Imagine walking into a shop and you come across a box filled with dolls heads that still need to be assembled to their bodies.
That's what happened to European Pressphoto Agency (EPA) photographer, Aleksandar Plavevski. The photographer took one for the team and went to visit the Shenzhen Atall Intelligent Robot Technology factory.
One of China's leading sources of artificial intelligent bots, Shenzhen Atall (referred to as AI-Tech) is best known for its top-selling sex doll, Emma. The mannequin, which is worth $3,100, is not all AI-Tech can do: Shenzhen Atall also makes educational cyborgs, commercial servicing machines, and guardianship robots for the elderly.
However, Plavevski's behind-the-scenes photos show off these mute, made-up sex toys, with their soft, elastic skin and body sensors, which makes the biggest splash.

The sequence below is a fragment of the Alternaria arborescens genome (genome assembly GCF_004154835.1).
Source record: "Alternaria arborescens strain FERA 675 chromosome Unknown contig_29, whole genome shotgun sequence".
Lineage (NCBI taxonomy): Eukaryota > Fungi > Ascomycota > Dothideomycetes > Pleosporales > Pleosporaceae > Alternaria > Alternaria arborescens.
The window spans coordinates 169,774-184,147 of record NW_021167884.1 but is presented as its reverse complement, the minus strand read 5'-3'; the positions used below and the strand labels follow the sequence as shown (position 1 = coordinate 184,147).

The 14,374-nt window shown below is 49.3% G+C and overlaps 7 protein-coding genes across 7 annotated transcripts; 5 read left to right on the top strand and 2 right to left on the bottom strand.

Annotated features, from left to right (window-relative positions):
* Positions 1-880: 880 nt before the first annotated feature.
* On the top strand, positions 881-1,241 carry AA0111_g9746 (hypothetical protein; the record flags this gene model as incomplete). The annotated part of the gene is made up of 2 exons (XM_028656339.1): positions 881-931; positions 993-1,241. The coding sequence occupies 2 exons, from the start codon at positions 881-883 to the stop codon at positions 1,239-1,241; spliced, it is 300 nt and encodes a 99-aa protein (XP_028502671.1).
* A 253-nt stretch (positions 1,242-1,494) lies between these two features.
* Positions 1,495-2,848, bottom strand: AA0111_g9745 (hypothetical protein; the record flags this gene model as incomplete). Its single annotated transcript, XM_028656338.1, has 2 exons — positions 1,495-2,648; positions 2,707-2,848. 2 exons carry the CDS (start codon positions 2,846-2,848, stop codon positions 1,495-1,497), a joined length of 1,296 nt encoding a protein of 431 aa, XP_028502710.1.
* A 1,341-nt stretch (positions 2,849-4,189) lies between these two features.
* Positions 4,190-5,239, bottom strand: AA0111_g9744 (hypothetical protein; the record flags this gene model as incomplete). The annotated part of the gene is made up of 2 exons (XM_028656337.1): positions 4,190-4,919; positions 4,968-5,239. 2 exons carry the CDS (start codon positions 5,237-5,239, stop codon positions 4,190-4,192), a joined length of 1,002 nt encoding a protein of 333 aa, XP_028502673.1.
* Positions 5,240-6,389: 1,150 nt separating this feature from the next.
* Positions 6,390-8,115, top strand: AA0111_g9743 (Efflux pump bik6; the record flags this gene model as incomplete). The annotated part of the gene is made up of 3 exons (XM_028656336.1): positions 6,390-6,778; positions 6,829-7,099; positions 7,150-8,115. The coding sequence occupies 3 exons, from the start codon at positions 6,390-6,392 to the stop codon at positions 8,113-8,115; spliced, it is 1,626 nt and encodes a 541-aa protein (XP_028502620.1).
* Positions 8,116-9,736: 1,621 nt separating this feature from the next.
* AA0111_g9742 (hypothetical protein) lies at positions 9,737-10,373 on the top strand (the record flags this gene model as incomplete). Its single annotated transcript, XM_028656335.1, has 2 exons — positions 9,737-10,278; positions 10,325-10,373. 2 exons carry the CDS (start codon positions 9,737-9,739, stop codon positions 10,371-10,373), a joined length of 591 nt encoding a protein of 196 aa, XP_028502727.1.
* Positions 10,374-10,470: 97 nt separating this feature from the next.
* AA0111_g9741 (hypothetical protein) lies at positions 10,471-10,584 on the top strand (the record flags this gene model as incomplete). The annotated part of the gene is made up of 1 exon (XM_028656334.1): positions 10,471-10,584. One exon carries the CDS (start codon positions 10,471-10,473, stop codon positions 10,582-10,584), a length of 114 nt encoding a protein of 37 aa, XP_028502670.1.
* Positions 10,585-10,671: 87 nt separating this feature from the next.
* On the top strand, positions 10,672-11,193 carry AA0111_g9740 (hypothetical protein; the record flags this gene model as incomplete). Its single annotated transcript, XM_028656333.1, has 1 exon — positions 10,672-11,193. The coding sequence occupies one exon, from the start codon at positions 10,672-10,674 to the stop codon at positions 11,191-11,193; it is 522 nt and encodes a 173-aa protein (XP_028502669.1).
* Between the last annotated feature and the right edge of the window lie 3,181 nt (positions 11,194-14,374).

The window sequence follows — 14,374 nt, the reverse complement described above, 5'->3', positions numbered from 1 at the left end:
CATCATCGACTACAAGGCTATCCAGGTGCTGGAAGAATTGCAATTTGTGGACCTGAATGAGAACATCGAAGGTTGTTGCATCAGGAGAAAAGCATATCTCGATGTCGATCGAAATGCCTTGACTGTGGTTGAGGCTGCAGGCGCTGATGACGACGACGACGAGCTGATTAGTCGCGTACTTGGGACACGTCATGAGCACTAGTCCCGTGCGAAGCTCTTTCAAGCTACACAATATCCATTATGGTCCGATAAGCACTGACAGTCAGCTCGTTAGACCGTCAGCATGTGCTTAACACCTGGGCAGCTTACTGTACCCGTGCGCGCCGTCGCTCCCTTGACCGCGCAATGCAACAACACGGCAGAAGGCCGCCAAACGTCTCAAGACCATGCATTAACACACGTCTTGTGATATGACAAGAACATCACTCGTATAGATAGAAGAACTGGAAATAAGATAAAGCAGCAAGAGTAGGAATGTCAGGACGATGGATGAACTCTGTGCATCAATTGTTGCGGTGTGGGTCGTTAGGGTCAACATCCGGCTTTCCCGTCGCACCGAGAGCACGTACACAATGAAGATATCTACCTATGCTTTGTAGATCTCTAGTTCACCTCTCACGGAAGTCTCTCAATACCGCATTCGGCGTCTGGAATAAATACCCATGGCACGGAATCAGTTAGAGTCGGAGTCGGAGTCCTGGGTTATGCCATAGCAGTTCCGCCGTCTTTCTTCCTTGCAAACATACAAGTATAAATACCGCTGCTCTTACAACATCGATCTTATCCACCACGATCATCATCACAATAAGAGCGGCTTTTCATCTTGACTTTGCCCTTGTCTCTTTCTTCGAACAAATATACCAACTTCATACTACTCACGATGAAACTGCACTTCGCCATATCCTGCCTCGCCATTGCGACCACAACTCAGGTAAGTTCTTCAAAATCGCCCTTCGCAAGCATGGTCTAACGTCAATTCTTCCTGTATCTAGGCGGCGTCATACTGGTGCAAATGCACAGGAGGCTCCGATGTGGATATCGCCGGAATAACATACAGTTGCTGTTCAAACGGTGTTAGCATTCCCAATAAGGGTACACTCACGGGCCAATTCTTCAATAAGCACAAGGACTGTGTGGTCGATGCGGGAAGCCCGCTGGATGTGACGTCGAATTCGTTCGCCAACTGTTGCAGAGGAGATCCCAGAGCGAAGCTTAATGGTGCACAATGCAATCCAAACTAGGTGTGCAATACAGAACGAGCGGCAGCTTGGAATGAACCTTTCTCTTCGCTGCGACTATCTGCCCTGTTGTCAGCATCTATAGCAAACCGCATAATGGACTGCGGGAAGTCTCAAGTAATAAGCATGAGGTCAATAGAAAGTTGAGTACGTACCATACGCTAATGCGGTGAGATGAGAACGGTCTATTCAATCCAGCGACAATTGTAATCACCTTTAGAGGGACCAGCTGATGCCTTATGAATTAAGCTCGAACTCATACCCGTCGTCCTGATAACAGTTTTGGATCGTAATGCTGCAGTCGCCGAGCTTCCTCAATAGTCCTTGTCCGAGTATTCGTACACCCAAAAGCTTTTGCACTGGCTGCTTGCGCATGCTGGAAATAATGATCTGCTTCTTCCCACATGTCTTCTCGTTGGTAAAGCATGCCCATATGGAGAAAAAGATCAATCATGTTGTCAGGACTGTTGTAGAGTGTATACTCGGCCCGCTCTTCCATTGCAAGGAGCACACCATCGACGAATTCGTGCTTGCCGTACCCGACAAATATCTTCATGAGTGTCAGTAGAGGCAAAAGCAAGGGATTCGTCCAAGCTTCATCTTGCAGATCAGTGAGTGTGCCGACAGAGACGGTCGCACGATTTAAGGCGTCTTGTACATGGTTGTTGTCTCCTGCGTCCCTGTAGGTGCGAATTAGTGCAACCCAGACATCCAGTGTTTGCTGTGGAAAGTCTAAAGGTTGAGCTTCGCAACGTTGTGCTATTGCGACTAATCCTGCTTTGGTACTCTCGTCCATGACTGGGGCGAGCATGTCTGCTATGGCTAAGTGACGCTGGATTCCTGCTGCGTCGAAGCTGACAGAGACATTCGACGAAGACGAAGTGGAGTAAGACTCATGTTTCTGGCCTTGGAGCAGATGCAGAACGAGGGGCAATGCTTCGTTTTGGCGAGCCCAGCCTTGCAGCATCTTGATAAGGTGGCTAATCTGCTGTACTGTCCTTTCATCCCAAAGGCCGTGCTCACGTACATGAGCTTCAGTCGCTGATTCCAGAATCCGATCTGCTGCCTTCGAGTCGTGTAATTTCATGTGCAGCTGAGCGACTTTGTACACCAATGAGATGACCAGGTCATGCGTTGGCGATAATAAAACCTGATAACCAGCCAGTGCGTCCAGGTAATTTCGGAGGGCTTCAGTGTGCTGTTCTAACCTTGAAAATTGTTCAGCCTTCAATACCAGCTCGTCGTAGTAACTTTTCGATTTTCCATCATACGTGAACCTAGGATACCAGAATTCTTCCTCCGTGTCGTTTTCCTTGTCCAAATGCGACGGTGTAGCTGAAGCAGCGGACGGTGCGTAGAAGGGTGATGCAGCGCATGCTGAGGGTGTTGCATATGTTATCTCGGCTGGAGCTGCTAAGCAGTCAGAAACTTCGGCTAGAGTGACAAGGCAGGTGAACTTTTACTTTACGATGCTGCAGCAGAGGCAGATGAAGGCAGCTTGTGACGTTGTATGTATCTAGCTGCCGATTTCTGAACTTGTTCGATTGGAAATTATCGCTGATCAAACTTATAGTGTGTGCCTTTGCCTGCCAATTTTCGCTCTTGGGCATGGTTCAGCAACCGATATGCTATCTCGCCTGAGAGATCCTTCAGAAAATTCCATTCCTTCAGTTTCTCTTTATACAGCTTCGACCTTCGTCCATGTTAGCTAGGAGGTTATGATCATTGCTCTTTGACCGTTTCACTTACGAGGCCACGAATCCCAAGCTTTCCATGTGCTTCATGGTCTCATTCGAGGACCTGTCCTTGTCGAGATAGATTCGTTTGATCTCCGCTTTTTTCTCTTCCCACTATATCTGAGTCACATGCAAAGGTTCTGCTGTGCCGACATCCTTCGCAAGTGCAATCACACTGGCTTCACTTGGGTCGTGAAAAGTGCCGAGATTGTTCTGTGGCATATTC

The images are often unsettling and uncomfortable (and certainly NSFW), perhaps due to the fact that these human-esque bodies are hanging naked from hooks like some scene out of Dexter.
Most of the AI-Tech's clients hail from Europe and the U.S., even some folks in the Middle East are also craving faux intimacy but importing sex dolls into the region is strictly prohibited. Similarly, customs clearances in Brazil, Chile, Argentina, Russia, and the Philippines makes international shipping difficult.
Unsurprisingly, the female androids are the most popular; sales of male sex robots are nine times lower than their big-boobed counterparts, according to Plavevski.
The market is still in its infancy, though, and rapid changes mean increased interest in silicone penises and six-pack abs – particularly in Korea and Thailand. Shenzhen Atall also sells child-sized sex bots, primarily to customers in North America.
To some people out there, these robots can take care of their needs without them wanting a wedding ring or children.